paroxysms of laughter and copious tears

“My mother read to all three of us when we were children. I loved A.A. Milne’s Winnie-the-Pooh stories, mostly because it fascinated me to see my mother tied up in paroxysms of laughter over words on a page. In particular I adored the bit when Piglet fell down the hole and was so terrified he mixed up his words, and cried out “Help help a Herrible Hoffalump,” etc.

“My older sister had German measles and scarlet fever when I was perhaps seven, and I was supposed to sit in the room with her so I would catch it, and therefore have had it, so I wouldn’t catch it later (this was the logic of the fifties). During that time my mother read aloud to us a novel set in Scotland called Lad with a Whistle, and we all wept copious tears. It was a wonderful book, and has now disappeared entirely from circulation. I did not catch scarlet fever or German measles.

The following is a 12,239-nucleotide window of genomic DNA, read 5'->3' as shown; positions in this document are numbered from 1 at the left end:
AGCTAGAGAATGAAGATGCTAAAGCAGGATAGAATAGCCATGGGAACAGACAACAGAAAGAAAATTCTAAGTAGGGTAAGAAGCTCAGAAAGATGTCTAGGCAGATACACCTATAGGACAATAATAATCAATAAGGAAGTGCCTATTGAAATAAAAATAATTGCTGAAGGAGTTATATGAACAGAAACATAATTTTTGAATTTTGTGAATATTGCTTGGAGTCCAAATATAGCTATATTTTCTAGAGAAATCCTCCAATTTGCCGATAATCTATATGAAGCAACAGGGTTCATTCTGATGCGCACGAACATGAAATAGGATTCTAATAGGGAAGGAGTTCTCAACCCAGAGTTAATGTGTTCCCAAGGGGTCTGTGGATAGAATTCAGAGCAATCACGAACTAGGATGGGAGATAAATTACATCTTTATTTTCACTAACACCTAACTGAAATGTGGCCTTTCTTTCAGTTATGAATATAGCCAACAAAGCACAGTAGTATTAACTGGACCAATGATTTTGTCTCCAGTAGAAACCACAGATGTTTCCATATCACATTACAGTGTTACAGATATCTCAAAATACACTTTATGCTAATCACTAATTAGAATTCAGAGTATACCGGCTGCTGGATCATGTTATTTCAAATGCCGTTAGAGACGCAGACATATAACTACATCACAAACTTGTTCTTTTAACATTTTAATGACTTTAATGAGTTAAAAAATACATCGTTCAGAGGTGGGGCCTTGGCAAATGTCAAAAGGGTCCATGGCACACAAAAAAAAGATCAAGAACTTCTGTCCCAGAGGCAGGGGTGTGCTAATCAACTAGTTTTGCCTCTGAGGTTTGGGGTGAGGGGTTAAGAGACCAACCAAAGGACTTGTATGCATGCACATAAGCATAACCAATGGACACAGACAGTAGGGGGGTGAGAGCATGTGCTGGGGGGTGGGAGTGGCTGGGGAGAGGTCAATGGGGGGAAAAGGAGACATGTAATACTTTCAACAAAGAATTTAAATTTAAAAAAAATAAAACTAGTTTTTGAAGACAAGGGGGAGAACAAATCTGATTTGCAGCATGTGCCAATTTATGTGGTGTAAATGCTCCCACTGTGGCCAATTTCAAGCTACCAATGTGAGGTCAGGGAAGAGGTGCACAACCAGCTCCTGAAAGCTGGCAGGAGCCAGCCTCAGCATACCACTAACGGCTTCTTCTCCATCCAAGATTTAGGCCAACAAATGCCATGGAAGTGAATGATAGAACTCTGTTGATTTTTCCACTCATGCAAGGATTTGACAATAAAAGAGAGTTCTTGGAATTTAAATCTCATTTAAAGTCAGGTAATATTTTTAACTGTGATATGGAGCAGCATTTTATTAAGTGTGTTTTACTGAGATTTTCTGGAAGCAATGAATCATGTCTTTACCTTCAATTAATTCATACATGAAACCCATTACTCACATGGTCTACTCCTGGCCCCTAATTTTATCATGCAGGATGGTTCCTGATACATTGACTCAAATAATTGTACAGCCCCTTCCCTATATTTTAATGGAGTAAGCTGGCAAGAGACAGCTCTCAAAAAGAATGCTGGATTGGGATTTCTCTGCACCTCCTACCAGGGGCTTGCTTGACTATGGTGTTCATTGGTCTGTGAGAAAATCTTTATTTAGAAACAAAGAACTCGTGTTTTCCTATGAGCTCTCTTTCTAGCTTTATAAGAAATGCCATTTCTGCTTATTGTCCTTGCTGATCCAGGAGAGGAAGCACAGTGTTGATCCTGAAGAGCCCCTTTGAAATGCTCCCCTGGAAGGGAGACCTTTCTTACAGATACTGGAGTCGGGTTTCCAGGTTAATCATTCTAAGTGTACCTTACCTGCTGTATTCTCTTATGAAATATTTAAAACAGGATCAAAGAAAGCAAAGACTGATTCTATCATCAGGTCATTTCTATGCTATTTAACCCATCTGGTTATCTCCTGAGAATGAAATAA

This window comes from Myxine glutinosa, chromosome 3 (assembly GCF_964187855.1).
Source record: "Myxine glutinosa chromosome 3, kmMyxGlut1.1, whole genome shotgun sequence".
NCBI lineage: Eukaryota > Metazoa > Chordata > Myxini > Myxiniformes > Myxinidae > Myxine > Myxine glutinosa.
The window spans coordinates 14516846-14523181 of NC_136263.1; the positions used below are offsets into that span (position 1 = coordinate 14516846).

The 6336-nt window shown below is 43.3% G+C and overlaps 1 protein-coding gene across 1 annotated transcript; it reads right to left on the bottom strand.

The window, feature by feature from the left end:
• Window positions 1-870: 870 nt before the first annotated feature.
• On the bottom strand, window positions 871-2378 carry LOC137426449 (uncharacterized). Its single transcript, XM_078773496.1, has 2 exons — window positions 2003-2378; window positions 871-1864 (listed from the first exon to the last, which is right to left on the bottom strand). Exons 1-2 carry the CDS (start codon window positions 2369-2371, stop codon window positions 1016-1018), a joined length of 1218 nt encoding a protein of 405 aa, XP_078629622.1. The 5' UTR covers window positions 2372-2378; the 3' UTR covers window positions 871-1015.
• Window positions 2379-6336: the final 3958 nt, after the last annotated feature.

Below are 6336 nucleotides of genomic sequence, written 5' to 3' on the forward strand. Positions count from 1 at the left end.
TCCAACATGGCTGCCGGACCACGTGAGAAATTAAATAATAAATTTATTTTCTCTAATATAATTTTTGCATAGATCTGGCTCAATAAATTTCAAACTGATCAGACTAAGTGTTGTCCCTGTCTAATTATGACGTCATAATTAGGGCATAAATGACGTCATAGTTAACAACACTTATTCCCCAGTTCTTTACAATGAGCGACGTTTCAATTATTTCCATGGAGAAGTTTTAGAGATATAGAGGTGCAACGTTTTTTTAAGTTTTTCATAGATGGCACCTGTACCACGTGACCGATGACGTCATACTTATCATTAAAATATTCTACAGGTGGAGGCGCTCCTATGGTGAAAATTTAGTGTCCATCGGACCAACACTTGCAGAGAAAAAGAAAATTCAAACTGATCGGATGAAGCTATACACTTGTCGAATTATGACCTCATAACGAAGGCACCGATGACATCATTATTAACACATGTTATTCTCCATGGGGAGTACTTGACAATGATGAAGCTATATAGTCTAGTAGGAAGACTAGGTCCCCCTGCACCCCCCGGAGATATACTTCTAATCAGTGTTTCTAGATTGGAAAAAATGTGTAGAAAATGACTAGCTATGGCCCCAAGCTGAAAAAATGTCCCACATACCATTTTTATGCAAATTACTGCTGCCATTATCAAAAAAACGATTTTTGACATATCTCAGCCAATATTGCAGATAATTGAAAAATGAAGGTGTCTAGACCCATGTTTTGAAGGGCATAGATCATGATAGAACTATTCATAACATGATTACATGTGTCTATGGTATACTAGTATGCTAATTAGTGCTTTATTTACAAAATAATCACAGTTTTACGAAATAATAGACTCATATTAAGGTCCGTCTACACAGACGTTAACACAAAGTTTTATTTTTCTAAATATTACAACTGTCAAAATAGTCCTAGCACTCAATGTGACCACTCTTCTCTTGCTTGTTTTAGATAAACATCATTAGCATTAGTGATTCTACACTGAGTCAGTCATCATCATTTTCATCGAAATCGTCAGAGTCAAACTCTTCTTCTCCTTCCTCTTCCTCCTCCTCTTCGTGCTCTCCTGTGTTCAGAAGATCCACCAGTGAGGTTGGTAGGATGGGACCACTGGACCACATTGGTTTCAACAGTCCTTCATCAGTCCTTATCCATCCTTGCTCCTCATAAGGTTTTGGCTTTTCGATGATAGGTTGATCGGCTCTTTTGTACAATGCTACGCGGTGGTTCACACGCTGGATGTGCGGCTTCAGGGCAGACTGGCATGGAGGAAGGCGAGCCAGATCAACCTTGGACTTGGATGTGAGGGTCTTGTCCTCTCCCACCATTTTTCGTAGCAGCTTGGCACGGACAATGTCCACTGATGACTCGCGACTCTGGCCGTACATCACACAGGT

“After I could write my name in cursive, I was allowed to search out my own books in the adult section of the library. One of my first discoveries was Victor Hugo’s Les Miserables in English translation. I read it, gripped in horror at the life of persecution which followed Jean Valjean’s theft of a loaf of bread. It certainly turned me off any thoughts I might have had of pursing a life of petty crime.”

Katherine Govier, from Everybody’s Favourites: Canadians talk about books that changed their lives (by Arlene Perly Rae; Viking, 1997)

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